Calvert was punished after expressing his religious beliefs in a news article in support of the DOD policy.

Calvert was suspended, but it was announced last week that the chaplain, with 16 years of service, would not be reprimanded, which, as CBN notes, "clears the way for Chaplain Calvert's record to be cleared, resulting in the possibility of future promotions and assignments." First Liberty represented the chaplain.

Colorado mayor bans Pledge of Allegiance at public government meetings

The mayor of a small Colorado city with a population of less than 600, Shane Fuhrman of Silverton, made the announcement recently that the Pledge of Allegiance would no longer be said before government meetings. The Christian Post related that the mayor said, “Due to direct and indirect threats, inappropriate comments in and out of public meetings, and the general divisiveness this is creating in our community, we will not be doing the Pledge of Allegiance during town of Silverton Board of Trustees meetings, and it’s removed from agendas and or protocols until such time that we can discuss this at a board retreat or workshop..."

At the meeting, one of the city's residents who was there for the public comment period said: “I would like to make one comment. I would like to stand for the Pledge of Allegiance..." The Post reported, "A few of the board members and those attending the public meeting defied the mayor's order and recited the pledge anyway."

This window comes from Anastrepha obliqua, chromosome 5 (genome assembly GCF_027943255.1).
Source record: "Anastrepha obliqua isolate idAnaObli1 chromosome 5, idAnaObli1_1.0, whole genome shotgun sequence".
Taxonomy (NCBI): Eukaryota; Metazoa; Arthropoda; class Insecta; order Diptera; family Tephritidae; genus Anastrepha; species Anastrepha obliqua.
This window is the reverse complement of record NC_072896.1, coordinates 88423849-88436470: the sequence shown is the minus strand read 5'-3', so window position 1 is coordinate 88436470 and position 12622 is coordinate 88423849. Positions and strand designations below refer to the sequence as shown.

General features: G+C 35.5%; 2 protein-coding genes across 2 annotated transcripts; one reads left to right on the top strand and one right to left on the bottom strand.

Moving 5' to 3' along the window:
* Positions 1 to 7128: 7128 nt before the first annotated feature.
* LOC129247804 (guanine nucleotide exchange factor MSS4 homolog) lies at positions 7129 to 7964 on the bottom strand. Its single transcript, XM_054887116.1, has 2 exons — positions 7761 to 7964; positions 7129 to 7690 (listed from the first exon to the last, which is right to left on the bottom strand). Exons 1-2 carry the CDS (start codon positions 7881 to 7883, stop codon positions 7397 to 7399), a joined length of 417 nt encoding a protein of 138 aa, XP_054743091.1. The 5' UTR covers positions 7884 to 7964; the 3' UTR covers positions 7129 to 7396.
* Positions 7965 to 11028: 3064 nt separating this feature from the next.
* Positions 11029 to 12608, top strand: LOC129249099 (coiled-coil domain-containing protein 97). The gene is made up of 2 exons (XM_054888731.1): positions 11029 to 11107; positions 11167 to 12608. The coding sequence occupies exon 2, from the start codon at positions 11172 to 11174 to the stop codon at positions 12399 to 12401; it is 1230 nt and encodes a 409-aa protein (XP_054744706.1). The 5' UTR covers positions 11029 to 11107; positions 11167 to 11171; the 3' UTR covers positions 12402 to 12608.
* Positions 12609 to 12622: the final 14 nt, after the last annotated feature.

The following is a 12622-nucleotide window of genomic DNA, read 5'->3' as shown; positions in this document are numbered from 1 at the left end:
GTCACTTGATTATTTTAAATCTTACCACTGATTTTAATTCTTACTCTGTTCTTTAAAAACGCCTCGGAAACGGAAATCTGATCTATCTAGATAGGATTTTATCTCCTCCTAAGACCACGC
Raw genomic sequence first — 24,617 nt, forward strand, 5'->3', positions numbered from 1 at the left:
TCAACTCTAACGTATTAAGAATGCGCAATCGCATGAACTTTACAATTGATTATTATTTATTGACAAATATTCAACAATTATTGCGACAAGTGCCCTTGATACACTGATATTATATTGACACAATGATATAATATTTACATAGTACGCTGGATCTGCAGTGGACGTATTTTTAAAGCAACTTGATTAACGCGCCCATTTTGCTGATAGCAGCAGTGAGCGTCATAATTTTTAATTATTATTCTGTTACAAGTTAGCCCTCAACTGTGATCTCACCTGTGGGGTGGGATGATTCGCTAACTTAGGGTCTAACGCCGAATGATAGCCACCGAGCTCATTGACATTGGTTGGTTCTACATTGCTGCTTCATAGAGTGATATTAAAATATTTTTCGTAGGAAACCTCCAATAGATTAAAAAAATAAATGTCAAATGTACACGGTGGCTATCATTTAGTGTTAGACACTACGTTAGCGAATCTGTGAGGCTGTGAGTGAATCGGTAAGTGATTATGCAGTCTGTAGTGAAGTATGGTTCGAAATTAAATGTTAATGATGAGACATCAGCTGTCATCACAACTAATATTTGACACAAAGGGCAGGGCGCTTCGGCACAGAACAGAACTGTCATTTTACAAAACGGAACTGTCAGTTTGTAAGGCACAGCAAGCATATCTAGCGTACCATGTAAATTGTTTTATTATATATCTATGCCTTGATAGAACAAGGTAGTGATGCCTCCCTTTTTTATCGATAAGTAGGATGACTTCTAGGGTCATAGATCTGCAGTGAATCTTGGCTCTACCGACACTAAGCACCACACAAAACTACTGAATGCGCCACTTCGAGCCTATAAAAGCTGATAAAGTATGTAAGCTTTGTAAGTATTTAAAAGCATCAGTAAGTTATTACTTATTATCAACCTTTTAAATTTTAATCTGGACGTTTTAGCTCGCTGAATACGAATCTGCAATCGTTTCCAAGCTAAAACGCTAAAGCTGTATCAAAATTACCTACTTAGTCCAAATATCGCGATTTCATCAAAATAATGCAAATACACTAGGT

Even Franklin Graham spoke out against the mayor's actions. He said on Facebook, “When they were finished, Mayor Fuhrman said they were out of order and that they would be asked to leave if they did it again,” adding, “I think this mayor is the one who is out of order! It’s a shame that an elected official would feel this way about the Pledge of Allegiance. It’s important that we take time to recognize and honor our country’s flag — a flag that represents the freedom that so many fought and died for. I’m proud of these citizens and trustees for standing up for that. Silverton may need to re-think who they select for mayor."

Thursday, June 17, 2021

The 3 - June 20, 2021

This week's edition of The 3, highlighting three stories of relevance to the Christian community, spotlights developments from the recent Southern Baptist Convention annual meeting in Nashville, the country's high court has issued a ruling in favor of a foster care agency that would not place children in the homes of LGBTQ couples, and a Colorado cake baker who won a victory several years ago before the high court received a negative ruling from a federal court in another case.